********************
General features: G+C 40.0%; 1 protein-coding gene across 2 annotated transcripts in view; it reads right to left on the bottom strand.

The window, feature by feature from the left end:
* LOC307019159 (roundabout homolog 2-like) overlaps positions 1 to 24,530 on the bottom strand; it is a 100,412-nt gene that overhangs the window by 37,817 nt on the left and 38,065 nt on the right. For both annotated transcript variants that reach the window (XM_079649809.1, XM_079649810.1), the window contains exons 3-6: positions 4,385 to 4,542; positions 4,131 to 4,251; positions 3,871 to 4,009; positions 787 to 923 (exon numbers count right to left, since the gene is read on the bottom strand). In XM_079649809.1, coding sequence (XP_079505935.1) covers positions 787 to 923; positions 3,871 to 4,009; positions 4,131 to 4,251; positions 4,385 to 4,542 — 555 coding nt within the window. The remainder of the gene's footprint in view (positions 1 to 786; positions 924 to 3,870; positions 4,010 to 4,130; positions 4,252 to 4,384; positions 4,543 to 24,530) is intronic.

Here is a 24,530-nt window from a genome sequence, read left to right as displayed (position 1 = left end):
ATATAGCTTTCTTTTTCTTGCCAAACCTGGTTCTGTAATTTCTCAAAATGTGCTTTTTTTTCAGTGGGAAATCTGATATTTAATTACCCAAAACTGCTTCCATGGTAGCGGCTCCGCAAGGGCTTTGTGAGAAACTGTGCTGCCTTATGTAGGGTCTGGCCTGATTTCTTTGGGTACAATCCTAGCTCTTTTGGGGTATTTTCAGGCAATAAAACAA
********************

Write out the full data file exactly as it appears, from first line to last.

General features: G+C 40.0%; 1 protein-coding gene across 2 annotated transcripts in view; it reads right to left on the bottom strand.

The window, feature by feature from the left end:
* LOC307019159 (roundabout homolog 2-like) overlaps positions 1 to 24,530 on the bottom strand; it is a 100,412-nt gene that overhangs the window by 37,817 nt on the left and 38,065 nt on the right. For both annotated transcript variants that reach the window (XM_079649809.1, XM_079649810.1), the window contains exons 3-6: positions 4,385 to 4,542; positions 4,131 to 4,251; positions 3,871 to 4,009; positions 787 to 923 (exon numbers count right to left, since the gene is read on the bottom strand). In XM_079649809.1, coding sequence (XP_079505935.1) covers positions 787 to 923; positions 3,871 to 4,009; positions 4,131 to 4,251; positions 4,385 to 4,542 — 555 coding nt within the window. The remainder of the gene's footprint in view (positions 1 to 786; positions 924 to 3,870; positions 4,010 to 4,130; positions 4,252 to 4,384; positions 4,543 to 24,530) is intronic.

Here is a 24,530-nt window from a genome sequence, read left to right as displayed (position 1 = left end):
ATATAGCTTTCTTTTTCTTGCCAAACCTGGTTCTGTAATTTCTCAAAATGTGCTTTTTTTTCAGTGGGAAATCTGATATTTAATTACCCAAAACTGCTTCCATGGTAGCGGCTCCGCAAGGGCTTTGTGAGAAACTGTGCTGCCTTATGTAGGGTCTGGCCTGATTTCTTTGGGTACAATCCTAGCTCTTTTGGGGTATTTTCAGGCAATAAAACAA